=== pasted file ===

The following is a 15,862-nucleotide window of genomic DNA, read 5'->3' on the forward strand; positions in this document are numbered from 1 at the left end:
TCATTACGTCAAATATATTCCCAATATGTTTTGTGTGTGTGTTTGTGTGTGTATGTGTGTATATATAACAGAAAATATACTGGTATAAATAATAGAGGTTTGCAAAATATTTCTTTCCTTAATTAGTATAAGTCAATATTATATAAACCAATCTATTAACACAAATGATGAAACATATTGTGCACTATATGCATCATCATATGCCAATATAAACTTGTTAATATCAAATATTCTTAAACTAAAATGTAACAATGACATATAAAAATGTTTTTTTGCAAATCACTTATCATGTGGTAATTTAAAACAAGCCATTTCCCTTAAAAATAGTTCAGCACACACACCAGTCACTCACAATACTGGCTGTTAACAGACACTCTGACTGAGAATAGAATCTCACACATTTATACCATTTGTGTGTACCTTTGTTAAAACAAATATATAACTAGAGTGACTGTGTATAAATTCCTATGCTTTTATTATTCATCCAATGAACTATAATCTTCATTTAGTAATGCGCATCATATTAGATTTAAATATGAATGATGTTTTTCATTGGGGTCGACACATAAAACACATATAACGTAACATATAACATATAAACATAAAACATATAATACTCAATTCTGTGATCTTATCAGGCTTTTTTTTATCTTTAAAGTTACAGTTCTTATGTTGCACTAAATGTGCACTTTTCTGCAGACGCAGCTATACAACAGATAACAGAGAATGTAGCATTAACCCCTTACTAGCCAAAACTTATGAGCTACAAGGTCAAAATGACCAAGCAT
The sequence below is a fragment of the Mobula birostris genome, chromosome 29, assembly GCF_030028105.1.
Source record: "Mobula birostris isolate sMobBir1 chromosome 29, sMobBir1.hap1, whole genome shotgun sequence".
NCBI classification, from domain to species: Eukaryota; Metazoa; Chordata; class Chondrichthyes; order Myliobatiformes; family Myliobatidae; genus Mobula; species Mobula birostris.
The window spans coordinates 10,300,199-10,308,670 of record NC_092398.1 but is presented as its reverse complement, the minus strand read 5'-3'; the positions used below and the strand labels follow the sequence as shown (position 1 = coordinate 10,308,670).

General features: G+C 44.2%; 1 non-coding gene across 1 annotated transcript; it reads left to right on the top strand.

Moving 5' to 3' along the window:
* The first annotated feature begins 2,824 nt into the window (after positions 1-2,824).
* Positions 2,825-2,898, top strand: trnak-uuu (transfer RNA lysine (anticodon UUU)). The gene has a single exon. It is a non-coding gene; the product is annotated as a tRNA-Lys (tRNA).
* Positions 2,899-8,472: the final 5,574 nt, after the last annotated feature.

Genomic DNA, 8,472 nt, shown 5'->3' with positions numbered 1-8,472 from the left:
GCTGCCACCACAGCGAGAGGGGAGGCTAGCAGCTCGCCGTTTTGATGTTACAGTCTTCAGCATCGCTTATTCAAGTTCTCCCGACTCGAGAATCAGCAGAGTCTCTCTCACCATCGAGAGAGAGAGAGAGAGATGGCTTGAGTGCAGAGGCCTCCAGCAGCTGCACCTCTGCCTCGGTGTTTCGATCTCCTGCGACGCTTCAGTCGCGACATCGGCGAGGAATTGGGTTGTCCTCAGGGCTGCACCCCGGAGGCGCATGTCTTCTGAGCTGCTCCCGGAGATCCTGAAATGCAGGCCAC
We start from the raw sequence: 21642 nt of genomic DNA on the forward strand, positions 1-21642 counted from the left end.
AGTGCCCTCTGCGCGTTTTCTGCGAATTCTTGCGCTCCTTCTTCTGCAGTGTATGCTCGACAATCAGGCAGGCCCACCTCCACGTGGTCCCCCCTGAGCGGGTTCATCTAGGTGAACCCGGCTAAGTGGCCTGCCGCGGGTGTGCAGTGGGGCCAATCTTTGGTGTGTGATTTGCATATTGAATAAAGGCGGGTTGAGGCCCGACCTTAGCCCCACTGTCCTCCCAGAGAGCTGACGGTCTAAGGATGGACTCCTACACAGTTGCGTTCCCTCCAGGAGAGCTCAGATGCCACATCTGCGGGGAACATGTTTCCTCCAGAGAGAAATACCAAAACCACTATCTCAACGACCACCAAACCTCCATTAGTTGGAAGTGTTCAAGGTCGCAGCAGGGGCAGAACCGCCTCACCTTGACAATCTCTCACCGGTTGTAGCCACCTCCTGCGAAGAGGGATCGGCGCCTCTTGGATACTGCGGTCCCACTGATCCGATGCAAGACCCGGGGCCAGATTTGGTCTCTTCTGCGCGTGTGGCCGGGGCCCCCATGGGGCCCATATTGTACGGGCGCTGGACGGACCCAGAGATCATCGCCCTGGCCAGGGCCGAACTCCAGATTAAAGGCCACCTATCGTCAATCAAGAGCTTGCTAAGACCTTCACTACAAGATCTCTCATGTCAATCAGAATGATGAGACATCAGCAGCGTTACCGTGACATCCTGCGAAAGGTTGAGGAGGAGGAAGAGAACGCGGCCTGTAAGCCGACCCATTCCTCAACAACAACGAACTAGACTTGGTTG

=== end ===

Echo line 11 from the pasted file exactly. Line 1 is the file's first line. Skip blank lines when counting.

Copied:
* Positions 2,899-8,472: the final 5,574 nt, after the last annotated feature.